If You Must…

. . . go for the fast food joint, here are some recommendations from Dr. Andrew Weil:

Go for the salad bar; with any luck, it will include beans, cheeses or nuts

Avoid fried foods (haha, I know!)

Skip dessert

Skip the soda

Grabbing a quick meal in unfamiliar surroundings can be a challenge. Whenever possible, you’re better off at a grocery store than a fast food restaurant. For a quick pick-me-up, grab some nuts, yogurt, protein smoothie, fresh fruit . . . you get the point. As they say, it’s not rocket science.

All that Summer Squash

If you planted summer squash in your garden, chances are, the harvest always exceeds your capacity for consumption. Best policy is to pick the squash when they’re small and tasty, instead of trying for immortalization in the Guinness Book of World Records. So what can you do with all that excess produce? In addition to freezing them or foisting them on your neighbors, summer squash also make excellent pickles. Just go online and find a recipe to your liking. Fill them in jars and give them away as Holiday gifts.

Summer BBQ . . .

. . . don’t forget those pesky vegetarian friends. Here is a quick and easy dish to serve with your summer BBQ; it’s vegan, high in protein and DELISH!

Try this easy recipe for salsa or a side dish:

3 c cooked black beans

1 c fresh or frozen organic corn

1 medium ripe tomato

1 medium mango

1 small chili, seeded & minced

2 cloves garlic, minced

1 avocado

½ bunch cilantro

Salt, lime juice

Rinse the cooked black beans to get rid of the dark cooking liquid until water runs clear. Cut the tomato into small cubes, cut the mango into small cubes, salt, and carefully fold into the drained beans. And here’s a fabulous trick: add the corn while still frozen – it will keep the dish cold for a long time on a hot day! Mince the chili and garlic and fold into the beans. Fold in chopped cilantro and cubed avocado. Season to taste with lime juice and salt. Serves 8-10 as a side dish.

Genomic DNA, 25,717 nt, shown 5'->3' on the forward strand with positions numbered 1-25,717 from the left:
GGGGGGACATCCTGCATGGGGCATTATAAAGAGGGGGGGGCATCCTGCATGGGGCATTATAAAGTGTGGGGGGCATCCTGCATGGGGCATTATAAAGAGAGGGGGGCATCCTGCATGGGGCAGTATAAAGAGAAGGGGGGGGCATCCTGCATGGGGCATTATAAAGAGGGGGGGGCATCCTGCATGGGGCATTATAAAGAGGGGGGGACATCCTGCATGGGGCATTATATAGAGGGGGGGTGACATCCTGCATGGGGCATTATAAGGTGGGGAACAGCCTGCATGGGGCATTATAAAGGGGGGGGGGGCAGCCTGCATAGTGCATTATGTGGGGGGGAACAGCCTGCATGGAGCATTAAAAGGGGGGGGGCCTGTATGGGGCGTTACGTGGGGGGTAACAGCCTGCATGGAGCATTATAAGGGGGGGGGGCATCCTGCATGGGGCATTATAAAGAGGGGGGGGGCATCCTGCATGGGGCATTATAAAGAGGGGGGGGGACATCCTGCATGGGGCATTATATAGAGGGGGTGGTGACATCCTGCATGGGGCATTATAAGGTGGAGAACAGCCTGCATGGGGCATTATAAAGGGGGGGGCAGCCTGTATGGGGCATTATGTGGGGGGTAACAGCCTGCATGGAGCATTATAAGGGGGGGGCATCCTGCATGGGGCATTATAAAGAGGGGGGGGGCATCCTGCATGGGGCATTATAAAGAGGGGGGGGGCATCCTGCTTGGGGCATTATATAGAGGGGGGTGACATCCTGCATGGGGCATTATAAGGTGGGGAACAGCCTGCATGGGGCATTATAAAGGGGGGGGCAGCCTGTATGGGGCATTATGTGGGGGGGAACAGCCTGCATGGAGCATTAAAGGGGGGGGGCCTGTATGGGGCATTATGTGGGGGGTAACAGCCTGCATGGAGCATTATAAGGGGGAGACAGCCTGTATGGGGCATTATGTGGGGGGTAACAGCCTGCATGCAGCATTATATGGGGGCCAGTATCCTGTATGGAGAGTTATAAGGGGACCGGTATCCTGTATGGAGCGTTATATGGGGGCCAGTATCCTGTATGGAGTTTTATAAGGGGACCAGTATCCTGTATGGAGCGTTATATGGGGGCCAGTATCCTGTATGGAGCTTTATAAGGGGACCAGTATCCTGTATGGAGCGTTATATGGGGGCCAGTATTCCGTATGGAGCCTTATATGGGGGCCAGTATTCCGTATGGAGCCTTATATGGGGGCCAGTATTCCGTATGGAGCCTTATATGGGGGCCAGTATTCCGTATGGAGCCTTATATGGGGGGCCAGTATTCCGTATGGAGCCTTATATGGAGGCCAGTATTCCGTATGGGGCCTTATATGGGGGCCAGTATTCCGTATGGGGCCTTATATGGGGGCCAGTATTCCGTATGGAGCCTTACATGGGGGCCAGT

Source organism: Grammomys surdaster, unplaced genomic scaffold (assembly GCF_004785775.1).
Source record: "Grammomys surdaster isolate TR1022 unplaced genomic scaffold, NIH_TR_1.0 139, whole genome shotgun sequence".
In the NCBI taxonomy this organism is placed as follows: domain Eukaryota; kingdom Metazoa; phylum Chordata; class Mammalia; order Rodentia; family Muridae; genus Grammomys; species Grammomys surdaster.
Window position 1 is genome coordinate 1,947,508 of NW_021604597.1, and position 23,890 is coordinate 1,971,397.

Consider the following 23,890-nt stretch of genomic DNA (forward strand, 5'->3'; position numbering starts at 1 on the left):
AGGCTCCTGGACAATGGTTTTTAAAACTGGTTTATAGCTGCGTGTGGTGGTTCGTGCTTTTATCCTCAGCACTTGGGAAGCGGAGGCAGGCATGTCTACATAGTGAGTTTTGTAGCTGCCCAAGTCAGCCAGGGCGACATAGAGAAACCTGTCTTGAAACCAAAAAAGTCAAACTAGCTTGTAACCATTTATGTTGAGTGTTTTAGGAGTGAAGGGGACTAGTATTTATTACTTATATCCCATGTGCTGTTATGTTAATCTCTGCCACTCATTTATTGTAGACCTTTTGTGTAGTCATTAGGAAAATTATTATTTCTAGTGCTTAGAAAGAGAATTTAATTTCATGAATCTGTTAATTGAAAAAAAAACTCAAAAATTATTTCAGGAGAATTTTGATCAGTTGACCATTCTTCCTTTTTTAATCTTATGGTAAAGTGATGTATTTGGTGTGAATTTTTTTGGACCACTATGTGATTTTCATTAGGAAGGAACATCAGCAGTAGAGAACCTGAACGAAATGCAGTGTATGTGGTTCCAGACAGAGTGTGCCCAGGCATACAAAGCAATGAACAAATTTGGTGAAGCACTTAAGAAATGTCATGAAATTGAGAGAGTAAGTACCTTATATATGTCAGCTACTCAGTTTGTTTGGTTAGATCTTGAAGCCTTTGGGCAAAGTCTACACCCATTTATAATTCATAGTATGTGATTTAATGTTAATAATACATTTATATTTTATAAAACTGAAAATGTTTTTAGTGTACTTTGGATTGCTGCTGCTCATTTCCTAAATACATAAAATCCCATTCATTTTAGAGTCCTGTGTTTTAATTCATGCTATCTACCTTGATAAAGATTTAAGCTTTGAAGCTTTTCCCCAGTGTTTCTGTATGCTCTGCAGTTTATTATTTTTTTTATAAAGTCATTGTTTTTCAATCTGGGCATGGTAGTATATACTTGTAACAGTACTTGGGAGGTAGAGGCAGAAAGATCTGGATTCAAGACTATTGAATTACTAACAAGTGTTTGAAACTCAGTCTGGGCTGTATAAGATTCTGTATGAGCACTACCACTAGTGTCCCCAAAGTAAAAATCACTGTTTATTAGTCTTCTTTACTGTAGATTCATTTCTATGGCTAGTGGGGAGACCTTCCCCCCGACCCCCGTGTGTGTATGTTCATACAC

Vegetarian = Healthy???

. . . not necessarily. Novice vegetarians often gravitate toward a diet heavy in pasta, cheese and refined starches – foods that are not bad per se, but need to be complemented with lots of other foods. Did you know that there are vegetarians who don’t like vegetables . . . kind of ironic, don’t you think? Reminds me of a trip to Scotland, some years back, when a fried potato was the vegetable of choice, but not necessarily the one I had in mind.

Food is like Feng Shui – if everything on your plate is beige, there’s no energy. With summer BBQs right around the corner, here is another take on potato salad. This one has a garlicky vinaigrette dressing (instead of mayonnaise), cubed heirloom tomato (they’re here!!), cucumber (try Persian cucumber, very flavorful), lots of dill, green onion and chopped egg. In order to extract maximum flavor from the tomato and cucumber, cut them into small cubes and toss with a little sea salt; refrigerate for a half hour. This releases juices from the tomato and cucumber and adds lots of flavor to your salad.

Make Mine . . .